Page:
The Fresh Loaf

News & Information for Amateur Bakers and Artisan Bread Enthusiasts

Starter Feed

shoshanna673's picture
shoshanna673

Starter Feed

Hi

I need some advice re my starters (4x - I know, too many). I created 2 some time ago, and because I could. I morphed some discards into a wholewheat and a rye starter.  They are all 100% hydration.  I realise now that I don't need all these different types, but can't bear to throw any out.  I decided to reduce the amount of their feeds from 100/100g water/flour to economise.  At 10.ooam I fed all four at the ratio 20/40/40 starter/water/flour and left at room temp.  As at 20.30 tonight. there has been very little activity. and virtually no rise, but with some sub-surface bubbles.  Would the reduced feed amount have affected their activity?  The temp today was only 25C.  They are normally kept in the frig.

I hope I haven't hurt their feelings.

Sondra

Postal Grunt's picture
Postal Grunt

Show no mercy and reduce your starters down to one. The fact that you utilized discard to establish new flavors of starters should be enough to remind you that needn't keep so many. You can economize by simply using a seed from a starter to build a desired starter in three steps at a moderate room temperature, 70-74F. By the time you've gotten to the peak in your third step, you have a predominantly flavored starter, whether it be rye, whole wheat, or whatever blend you desire. Andrew Whitley, author of "Bread Matters", favors a rye starter for his storage starter and uses it in almost all his breads. Personally, I keep one that is usually dominated by organic AP flour.

From personal observation, I've noticed that the third stage of a build or elaboration at room temperature is usually very vigorous. I've also found that keeping my starter in the fridge required that I maintain the sample at 70-75% hydration for better reliability. The cooler temps do slow down yeast activity but the lower hydration is also important. You may find, as I did, that there's no need to automatically discard and feed your starter every seven days as so many people do. There's a certain amount of casual attitude required to do so but it has worked for me.

Try keeping a smaller amount of starter at a lower hydration in the fridge and using that to build your starters in at least two or three stages when you bake. Since you're using a starter already, the timing management won't be that hard to adapt. If it doesn't work out, you can always return to your current method.

shoshanna673's picture
shoshanna673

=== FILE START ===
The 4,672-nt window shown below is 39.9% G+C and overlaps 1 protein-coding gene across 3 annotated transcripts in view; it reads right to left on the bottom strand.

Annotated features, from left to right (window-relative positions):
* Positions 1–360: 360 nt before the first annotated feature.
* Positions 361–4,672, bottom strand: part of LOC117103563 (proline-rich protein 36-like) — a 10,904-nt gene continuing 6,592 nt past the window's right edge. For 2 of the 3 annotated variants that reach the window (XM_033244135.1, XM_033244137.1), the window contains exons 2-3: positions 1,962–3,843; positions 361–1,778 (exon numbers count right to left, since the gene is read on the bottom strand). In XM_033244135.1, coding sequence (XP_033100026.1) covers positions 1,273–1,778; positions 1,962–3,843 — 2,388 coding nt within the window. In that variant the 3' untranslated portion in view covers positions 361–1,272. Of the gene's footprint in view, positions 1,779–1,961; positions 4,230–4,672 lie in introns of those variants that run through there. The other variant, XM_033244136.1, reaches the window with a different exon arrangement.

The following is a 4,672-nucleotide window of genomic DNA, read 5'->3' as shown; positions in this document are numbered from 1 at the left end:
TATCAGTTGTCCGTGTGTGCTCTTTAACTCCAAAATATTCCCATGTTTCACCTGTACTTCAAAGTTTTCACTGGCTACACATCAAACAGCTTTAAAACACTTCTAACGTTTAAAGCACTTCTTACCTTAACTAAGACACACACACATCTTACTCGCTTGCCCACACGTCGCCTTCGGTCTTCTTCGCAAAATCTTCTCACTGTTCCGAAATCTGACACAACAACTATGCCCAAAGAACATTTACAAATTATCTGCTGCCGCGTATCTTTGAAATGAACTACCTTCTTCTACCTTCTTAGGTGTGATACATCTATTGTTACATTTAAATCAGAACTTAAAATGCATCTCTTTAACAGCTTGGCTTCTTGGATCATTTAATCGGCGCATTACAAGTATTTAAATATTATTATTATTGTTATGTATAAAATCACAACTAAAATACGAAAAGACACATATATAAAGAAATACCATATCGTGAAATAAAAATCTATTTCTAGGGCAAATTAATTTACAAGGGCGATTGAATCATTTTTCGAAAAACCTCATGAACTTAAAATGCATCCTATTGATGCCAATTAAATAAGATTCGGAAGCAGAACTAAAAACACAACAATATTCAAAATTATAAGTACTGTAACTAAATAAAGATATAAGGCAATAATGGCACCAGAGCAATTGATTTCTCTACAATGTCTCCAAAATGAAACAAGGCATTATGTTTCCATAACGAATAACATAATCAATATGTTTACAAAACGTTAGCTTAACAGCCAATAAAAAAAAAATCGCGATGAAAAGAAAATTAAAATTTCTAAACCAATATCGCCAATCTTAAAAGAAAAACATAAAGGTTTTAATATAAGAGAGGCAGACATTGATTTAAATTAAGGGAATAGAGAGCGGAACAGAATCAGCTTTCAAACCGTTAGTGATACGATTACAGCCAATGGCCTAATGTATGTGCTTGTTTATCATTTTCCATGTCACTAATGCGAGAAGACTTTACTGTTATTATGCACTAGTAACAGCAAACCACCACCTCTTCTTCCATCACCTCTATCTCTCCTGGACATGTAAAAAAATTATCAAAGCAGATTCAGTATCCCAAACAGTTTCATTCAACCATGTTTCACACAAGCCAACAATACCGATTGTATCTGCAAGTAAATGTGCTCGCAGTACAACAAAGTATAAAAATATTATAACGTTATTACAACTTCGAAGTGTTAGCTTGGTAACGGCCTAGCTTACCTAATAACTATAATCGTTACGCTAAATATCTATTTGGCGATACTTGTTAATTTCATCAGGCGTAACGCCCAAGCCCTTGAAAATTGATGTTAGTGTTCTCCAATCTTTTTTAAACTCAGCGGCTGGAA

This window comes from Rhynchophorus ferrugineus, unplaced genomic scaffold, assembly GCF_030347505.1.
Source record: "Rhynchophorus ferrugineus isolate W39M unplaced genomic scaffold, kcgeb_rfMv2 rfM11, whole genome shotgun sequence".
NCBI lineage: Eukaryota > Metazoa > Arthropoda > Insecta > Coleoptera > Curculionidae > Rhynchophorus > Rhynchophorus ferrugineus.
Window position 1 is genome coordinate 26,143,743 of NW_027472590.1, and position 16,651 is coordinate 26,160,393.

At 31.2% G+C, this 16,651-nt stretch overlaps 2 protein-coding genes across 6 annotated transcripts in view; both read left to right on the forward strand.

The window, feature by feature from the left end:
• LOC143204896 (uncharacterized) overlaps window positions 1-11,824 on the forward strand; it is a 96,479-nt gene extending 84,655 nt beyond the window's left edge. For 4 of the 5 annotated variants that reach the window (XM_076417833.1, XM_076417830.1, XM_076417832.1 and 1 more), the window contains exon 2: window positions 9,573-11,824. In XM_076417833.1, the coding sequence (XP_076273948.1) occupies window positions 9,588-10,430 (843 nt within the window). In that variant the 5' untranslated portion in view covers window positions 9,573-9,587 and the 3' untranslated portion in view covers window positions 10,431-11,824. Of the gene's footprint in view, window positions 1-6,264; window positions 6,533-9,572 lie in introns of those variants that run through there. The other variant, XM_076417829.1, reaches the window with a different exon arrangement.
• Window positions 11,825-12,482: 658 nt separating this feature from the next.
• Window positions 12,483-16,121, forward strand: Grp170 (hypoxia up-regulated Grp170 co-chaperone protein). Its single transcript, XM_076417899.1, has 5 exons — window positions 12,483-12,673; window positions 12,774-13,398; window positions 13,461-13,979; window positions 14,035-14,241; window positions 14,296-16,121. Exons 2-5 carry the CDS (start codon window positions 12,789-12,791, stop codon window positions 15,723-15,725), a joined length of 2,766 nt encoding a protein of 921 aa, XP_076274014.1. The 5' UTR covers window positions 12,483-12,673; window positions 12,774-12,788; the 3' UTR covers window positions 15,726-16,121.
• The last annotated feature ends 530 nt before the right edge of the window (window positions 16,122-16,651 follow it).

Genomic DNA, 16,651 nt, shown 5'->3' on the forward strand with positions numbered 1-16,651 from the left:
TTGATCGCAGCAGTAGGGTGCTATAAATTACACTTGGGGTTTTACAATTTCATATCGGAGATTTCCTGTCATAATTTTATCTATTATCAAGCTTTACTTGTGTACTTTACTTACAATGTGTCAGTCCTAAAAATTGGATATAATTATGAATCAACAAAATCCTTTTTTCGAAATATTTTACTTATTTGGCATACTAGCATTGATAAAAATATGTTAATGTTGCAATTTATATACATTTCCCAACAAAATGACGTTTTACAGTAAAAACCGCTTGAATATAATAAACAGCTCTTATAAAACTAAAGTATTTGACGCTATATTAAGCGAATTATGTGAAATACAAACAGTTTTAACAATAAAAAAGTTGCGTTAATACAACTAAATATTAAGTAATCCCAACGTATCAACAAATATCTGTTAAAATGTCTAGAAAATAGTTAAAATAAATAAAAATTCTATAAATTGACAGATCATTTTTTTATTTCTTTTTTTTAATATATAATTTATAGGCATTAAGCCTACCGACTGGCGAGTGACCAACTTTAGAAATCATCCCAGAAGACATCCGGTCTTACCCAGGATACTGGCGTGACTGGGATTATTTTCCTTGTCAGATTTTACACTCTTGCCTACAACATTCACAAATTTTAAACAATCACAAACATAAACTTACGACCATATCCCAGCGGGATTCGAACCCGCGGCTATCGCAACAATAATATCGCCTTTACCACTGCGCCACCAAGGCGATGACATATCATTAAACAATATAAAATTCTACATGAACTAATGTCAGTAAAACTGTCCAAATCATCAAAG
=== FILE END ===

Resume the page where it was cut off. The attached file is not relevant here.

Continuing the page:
Hi Postal Grunt

Great reality check.  Am throwing the WW and Rye starters and will stick with my 2 originals.  I am mathematically challenged, hence the 100% hydration.  Much easier for me to calculate.  I have been totally metricated since 1966.

Sondra

placebo's picture
placebo

Lately I've taken to feeding my starter by mixing about 20 grams each of water and flour and inoculating the mixture with perhaps 5 to 6 grams of starter, and it's been doing fine. If all four of your starters are behaving the same way, I'd suspect the water.

shoshanna673's picture
shoshanna673

Hi Placebo

Thx for your input.  I don't think its the water .. I use bottled spring water only.  Have decided it is prob due to the different temps at the moment .. 25C is very mild for the Aust summer and the starters most likely reacted.  They are more used to 30-43C temps in the time on the counter after feeds. I was interested in your feed ratios which will be of help.  As I stated in my other response above, math is definitely not my strong point, hence the 100% hydration.

Sondra

placebo's picture
placebo

At 25C, my starter would go nuts, which is why I didn't think the temperature would be a significant factor. I am curious how things turns out for your starters.

I'm just shooting for a 100%-hydration starter myself. I weigh the flour and water so that there will be equal amounts. The small amounts are simply to keep the amount of wasted starter low as I don't bake often these days. I don't weigh the starter I add; I just take a small spoonful and add it to the mix. There's no particular significance of the ratio of starter to the flour/water I use other than it shows I'm kinda lazy. ;-)

shoshanna673's picture
shoshanna673

Hi Placebo

I have to admit that I chickened out with my straight AP flour starter and re-fed back to its normal 100/100g water flour.   With the larger feeds I never weigh starter amount, just an eyeballed tablespoon, but I do weigh water and flour.  Left it at room temp o/nite and it reverted to its normal rise habit.  It is now back imto the frig.  I fridged the other 3 after room temp stints and then put them back into the frig.  None of those rose at all, but the WW and Rye have some bubble activity as you would expect.  The 70/30 AP/Rye starter rather surprised me as it did not rise at all.  Will probably bring this one back up to the larger feed, as this one is a proven performer and I would hate to lose it.  The other two, the WW and Rye I will discard.  I only bake, as a rule, every week or two, and I would not call myself experienced at sourdough baking or starters.

Sondra